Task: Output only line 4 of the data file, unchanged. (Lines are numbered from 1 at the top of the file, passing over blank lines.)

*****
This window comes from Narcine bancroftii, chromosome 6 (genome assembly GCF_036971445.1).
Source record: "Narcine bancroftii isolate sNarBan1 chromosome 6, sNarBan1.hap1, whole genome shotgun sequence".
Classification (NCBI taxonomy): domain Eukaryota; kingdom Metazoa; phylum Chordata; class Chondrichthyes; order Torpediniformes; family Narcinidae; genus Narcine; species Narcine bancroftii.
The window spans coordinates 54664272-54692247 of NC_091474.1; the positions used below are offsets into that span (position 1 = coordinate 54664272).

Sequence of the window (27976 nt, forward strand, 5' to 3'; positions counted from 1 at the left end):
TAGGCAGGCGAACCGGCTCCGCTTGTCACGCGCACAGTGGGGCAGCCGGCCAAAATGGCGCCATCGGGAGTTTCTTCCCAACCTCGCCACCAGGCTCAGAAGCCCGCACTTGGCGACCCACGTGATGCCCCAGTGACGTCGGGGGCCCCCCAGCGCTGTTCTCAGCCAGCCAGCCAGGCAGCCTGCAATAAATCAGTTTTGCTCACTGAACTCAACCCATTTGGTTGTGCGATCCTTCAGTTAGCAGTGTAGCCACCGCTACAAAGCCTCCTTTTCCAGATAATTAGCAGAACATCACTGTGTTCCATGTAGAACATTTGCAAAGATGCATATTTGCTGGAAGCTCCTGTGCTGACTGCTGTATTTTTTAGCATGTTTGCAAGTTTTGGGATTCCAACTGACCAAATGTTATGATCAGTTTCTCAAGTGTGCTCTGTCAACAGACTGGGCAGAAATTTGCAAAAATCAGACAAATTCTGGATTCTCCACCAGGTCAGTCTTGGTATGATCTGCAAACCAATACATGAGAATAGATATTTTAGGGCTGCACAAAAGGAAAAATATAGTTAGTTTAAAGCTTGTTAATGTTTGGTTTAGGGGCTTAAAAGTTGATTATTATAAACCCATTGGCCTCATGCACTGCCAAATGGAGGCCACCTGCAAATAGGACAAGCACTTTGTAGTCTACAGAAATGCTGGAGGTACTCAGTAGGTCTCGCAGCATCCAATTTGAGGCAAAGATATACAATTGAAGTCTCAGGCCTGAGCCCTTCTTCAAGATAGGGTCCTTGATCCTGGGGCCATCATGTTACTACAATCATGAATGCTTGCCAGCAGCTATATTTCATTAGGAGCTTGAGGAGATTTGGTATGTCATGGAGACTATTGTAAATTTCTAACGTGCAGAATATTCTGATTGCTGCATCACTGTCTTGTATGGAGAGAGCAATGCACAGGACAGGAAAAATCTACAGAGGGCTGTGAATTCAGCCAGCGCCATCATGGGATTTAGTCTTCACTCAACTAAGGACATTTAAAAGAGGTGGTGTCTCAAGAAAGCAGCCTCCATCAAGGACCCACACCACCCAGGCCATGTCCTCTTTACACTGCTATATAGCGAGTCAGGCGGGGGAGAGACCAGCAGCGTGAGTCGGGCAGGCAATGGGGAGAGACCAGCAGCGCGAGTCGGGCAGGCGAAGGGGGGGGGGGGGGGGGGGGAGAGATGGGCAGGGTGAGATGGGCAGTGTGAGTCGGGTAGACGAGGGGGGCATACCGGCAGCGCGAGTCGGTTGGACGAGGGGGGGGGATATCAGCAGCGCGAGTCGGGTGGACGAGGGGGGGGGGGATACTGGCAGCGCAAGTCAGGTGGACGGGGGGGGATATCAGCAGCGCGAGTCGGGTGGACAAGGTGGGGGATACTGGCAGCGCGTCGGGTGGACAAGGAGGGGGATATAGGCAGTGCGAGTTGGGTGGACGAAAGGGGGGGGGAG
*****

The window spans coordinates 54664272-54692247 of NC_091474.1; the positions used below are offsets into that span (position 1 = coordinate 54664272).